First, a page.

In August 2019 researchers from Spain published the results of their study to assess the release rate of dissolved trace metals (aluminium, cadmium, copper, cobalt, manganese, molybdenum, nickel, lead and titanium) and inorganic nutrients (silicon dioxide, the phosphate ion and nitrates) from a commercial sunscreen in seawater, and the role of ultraviolet radiation on these compounds. Results indicated that release rates are higher under ultraviolet light conditions for all compounds and trace metals, except for lead. A kinetic model was then developed to establish the release pattern and the contribution of dissolved trace metals and inorganic nutrients from sunscreen products. to marine coastal waters. This showed a conservative estimate that sunscreen from bathers is responsible for an increase of dissolved metals and nutrients ranging from 7.54 × 10-4 % for nickel and up to 19.8% for titanium. Sunscreen products are therefore a significant source of metals and inorganic nutrients to coastal waters. The normally low environmental concentrations of some elements (eg phosphorus) and the toxicity of others (eg lead) could be having a serious adverse effect on marine ecology in the Mediterranean Sea which must not be ignored.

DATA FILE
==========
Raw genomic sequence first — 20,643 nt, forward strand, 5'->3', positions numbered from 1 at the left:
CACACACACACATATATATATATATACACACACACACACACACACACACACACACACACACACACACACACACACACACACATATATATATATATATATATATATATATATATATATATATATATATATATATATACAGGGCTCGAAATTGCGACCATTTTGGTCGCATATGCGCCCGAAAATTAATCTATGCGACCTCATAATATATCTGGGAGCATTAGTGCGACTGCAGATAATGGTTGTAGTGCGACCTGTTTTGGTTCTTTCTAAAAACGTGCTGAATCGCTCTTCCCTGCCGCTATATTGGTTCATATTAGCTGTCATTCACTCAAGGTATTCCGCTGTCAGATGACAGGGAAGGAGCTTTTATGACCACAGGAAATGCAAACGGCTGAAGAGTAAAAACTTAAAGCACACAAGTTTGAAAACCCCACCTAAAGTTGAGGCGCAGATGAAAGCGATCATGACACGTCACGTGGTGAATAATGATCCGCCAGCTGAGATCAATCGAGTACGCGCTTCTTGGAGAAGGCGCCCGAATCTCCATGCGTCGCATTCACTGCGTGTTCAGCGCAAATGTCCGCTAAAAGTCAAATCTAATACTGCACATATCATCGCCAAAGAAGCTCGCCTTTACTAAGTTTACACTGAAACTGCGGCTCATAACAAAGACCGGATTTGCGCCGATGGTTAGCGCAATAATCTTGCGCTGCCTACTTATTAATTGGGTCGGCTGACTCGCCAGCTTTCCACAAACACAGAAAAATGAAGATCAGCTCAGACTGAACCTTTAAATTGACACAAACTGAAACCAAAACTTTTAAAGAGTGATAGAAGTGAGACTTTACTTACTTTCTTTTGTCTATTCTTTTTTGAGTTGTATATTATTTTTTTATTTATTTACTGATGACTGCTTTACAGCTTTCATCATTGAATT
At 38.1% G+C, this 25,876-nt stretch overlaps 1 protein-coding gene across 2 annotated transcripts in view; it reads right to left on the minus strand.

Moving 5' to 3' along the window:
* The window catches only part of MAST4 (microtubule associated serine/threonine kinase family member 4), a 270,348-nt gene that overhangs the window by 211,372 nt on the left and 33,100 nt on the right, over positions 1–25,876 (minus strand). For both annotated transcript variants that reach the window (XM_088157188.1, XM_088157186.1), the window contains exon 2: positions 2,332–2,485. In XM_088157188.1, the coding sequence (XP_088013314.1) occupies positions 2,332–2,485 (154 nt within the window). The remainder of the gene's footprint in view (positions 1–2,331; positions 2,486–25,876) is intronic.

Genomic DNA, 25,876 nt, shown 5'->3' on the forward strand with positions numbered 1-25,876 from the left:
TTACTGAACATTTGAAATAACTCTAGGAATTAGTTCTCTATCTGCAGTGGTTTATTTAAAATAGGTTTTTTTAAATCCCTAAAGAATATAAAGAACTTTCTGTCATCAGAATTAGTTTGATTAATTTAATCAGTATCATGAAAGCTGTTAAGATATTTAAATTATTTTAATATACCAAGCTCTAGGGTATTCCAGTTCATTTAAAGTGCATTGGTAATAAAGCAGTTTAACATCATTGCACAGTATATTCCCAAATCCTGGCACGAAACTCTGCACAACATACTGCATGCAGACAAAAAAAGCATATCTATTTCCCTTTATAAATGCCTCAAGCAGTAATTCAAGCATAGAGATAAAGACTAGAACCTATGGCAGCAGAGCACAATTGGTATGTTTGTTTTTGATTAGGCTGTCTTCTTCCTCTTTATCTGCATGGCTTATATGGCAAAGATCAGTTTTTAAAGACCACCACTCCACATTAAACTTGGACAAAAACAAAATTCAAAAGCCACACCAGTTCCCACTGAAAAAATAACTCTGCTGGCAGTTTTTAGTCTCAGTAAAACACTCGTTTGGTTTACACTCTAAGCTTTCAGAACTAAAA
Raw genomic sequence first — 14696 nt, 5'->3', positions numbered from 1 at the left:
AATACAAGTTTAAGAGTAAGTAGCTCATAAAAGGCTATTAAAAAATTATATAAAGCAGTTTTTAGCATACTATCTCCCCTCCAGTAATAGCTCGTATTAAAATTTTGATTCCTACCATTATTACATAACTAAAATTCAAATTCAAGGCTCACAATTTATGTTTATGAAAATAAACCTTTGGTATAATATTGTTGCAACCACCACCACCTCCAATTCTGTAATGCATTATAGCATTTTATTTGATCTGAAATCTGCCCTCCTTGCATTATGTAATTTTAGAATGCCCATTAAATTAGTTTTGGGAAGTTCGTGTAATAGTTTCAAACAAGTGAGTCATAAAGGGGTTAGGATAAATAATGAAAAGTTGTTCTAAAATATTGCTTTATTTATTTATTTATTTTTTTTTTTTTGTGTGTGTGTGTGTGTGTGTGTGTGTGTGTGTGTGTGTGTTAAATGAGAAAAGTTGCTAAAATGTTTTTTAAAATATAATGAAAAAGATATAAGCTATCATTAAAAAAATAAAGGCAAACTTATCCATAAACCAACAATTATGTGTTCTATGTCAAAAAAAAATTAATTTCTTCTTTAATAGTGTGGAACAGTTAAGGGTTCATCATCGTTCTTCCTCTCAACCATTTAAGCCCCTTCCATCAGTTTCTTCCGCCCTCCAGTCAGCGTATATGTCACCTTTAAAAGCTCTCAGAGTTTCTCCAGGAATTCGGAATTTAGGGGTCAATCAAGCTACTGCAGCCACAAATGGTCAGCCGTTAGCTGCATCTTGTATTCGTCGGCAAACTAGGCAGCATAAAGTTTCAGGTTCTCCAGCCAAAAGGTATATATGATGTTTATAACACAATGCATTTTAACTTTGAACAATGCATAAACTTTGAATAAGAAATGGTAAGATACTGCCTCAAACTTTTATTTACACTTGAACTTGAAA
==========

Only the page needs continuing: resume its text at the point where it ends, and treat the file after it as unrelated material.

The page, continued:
Rodríguez-Romero A et al. Sunscreens as a New Source of Metals and Nutrients to Coastal Waters. Environ Sci Technol. 2019 Aug 14. [Epub ahead of print]